Thinking of layering ahead of time is costly and usually involves discipline that is not always possible, especially when timelines are tight or the shape of the software we’re writing is not yet known. Often, our initial layering designs are wrong, and a whole different layering eventually emerges. These surprises might not be pleasant, but they are to be expected. Layers accrete. We are just here to garden them into the shape that’s most suitable for our needs.
Thus, as we engage in software development, we have to contend with two conflicting forces: one of expedience and convenience that beckons us away from layering, and one of intentionality that pulls us toward it. To resolve the conflict between these forces, here’s the layering principle: lean toward intentional layering, but give the layers room to develop.
A good rule of thumb here is to define layers early on as loosely as possible, and watch for where the layer boundaries are potentially crossed. When this crossing seems to happen, take the opportunity to clarify the layering. Watch for new layers to emerge and don’t add them without a clear need.
Here’s a concrete example of loose layer definition. Suppose we’re building a client library for a cloud service. We might define three layers, listed here in reverse order (from bottom to top):
Raw REST. At the bottom, there’s the raw REST-ful API that is literally HTTP calls to the cloud service. This is the bedrock for us – we consume it, but don’t build ourselves. Don’t forget to have a bedrock layer. There’s always something that we build on.
Core. In the middle, there’s the idiomatic layer that translates raw calls into constructs that are common for the target environment of the library. For example, if our target environment is Node, we might have something that uses http module or a new-fangled fetch to make the REST calls and return JSON.
Features. Things that make the cloud service easier to use go in the top layer. This is where we can add fun syntactic sugar that lets us write the code in three lines instead of twenty, or address a particular use case in a particularly elegant way.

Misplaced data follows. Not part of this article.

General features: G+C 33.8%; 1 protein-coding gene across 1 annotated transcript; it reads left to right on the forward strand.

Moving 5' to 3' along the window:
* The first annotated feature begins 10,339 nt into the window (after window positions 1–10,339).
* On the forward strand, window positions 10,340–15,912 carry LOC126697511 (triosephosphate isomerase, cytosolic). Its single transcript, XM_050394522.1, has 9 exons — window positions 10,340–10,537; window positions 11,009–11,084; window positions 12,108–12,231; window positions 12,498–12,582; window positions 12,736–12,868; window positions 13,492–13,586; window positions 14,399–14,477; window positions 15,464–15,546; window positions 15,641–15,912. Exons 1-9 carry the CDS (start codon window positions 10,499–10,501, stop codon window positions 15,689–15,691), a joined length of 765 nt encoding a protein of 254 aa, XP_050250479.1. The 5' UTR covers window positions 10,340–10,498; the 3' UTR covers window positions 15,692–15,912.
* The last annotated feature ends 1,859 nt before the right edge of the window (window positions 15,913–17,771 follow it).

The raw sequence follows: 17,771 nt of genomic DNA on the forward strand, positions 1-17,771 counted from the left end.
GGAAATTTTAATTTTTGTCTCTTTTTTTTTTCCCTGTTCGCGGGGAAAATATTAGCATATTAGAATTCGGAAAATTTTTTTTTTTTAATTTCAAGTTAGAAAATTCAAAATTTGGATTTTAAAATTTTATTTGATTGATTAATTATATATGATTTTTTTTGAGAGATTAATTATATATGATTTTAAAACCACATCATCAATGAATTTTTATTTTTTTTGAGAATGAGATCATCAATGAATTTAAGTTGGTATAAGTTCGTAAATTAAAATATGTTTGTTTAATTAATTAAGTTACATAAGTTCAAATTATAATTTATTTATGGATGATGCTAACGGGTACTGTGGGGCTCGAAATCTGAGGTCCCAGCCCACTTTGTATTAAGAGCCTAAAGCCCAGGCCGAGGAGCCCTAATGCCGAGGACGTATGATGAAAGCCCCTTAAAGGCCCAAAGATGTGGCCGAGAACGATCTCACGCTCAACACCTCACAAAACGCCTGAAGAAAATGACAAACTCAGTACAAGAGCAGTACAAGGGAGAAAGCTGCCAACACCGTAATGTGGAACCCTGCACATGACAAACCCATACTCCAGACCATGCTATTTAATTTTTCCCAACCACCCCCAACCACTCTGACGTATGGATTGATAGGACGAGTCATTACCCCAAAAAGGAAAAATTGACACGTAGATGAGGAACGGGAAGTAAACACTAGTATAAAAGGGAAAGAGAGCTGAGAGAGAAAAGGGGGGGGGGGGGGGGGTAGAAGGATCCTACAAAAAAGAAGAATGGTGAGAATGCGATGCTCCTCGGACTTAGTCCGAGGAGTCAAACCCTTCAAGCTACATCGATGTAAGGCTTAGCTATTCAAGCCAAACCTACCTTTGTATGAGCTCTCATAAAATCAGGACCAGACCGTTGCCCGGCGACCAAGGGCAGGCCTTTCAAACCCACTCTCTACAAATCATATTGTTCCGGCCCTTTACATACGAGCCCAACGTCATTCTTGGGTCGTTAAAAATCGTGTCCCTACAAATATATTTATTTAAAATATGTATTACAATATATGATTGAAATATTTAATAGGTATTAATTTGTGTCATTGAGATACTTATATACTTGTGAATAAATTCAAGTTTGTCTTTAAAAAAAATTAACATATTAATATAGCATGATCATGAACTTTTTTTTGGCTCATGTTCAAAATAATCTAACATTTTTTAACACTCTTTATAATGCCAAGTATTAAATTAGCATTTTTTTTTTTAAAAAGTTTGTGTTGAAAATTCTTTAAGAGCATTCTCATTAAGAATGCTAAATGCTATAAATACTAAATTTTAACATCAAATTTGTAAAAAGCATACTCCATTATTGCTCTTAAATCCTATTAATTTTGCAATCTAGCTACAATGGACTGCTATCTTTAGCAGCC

This might seem counterintuitive, but start writing code without explicitly putting these layers in place. Don’t force them. Think of the process as growing a seedling. Just keep giving them a glance as more code is added. Does this particular function seem like it could be in the Core layer? How would it group with others like it? Especially at the very early stages, think of layers as aspirational, and feel free to adjust the aspiration. Be patient: they will start showing up and becoming real.
Once the layers start coming together, it helps to develop a layering hygiene: imagine that a developer chooses to engage with a layer directly, instead using the full stack. If they are making raw REST calls, are they missing anything? Can they still get the same results? If they decide to write their own specialization layer, are they missing any of the core functionality?
Finally, as we develop features, watch for what’s happening to the code. Is there a new clump of code that seems to be forming? Maybe there’s a layer of specialization that starts emerging, or perhaps the core layer is splitting into idiomatic service calls and scaling/configuration layers?
The trick to the layering principle is in recognizing that there’s no simple answer: layering is a bit of a paradox that requires flexible thinking and continuous keen observation, rather than precise solutions.